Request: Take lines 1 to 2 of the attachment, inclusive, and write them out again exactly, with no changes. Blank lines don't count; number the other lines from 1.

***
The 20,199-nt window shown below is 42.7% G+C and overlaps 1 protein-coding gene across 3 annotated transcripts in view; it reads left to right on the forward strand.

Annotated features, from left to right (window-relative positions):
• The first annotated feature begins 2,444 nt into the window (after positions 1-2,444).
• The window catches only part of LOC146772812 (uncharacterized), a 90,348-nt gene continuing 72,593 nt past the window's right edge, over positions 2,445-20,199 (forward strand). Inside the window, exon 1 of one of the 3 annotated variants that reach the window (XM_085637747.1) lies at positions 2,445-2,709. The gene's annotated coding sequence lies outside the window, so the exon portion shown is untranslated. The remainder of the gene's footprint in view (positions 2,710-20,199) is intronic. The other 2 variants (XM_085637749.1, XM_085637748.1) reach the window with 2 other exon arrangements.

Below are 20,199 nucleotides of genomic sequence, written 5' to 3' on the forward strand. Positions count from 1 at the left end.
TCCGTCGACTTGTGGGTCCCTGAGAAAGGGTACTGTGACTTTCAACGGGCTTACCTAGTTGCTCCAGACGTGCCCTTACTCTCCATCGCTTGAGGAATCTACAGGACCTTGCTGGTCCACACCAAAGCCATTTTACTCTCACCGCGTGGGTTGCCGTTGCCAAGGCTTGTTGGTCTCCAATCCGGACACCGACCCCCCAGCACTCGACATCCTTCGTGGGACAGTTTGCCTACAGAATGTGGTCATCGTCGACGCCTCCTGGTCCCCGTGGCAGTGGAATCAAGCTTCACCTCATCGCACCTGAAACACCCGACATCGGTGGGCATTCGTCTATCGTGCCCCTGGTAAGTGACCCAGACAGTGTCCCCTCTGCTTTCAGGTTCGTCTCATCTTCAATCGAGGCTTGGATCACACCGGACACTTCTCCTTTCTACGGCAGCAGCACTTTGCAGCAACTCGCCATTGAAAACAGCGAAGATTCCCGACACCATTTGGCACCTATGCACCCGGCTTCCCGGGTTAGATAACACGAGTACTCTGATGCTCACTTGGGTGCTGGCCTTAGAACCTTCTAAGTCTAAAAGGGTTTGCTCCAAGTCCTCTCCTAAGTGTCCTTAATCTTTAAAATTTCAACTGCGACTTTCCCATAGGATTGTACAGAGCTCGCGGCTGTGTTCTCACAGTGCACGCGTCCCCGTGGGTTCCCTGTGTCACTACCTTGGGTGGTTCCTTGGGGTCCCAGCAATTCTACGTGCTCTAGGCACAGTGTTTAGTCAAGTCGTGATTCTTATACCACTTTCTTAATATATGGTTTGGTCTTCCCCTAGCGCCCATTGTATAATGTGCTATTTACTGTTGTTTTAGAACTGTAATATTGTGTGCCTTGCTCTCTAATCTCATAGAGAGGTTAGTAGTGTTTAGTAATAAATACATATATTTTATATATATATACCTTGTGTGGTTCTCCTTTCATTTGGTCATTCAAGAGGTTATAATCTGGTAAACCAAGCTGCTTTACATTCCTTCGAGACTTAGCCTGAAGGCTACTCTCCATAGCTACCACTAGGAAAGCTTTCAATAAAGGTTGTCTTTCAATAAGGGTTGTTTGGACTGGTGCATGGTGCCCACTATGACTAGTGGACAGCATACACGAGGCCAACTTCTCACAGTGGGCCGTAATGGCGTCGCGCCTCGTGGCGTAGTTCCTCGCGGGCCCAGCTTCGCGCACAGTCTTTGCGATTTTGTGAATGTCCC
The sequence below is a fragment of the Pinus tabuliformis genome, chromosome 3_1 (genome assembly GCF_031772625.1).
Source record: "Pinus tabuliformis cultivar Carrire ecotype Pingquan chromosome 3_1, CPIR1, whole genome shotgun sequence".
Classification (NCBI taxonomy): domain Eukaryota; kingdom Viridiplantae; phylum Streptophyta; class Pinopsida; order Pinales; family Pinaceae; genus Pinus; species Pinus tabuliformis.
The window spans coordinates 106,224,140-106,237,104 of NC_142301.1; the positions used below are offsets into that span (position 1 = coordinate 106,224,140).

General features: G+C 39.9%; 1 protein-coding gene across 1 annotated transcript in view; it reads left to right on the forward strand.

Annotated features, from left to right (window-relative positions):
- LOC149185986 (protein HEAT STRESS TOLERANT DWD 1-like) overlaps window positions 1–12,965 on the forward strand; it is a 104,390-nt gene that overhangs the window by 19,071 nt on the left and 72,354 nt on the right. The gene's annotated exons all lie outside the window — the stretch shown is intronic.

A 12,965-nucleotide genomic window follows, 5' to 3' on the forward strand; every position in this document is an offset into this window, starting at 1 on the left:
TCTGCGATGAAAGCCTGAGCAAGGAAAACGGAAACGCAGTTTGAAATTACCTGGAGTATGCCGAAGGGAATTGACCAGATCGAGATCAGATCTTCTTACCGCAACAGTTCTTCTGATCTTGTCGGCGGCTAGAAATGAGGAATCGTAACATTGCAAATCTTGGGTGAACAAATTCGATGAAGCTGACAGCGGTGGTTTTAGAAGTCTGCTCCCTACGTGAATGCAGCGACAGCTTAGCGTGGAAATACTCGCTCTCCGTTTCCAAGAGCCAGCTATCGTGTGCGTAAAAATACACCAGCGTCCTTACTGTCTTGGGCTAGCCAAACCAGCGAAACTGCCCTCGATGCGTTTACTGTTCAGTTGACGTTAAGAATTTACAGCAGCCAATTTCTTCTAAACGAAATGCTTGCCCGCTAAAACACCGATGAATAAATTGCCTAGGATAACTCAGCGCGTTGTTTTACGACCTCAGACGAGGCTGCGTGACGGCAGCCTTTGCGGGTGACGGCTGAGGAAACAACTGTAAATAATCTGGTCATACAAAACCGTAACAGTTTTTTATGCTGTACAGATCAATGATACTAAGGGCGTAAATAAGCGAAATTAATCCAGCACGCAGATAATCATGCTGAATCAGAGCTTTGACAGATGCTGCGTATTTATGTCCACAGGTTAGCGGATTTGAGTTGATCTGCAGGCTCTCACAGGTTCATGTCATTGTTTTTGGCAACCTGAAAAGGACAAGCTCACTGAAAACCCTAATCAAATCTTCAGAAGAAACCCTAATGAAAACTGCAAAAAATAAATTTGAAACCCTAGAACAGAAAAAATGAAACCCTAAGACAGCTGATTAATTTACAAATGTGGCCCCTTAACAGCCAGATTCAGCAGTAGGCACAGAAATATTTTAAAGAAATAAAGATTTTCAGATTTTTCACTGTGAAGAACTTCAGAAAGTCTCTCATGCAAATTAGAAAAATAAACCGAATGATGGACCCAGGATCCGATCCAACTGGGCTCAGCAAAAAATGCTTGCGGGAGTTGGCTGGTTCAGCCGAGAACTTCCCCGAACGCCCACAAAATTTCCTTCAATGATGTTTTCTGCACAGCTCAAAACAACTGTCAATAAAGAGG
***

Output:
The 20,199-nt window shown below is 42.7% G+C and overlaps 1 protein-coding gene across 3 annotated transcripts in view; it reads left to right on the forward strand.

Annotated features, from left to right (window-relative positions):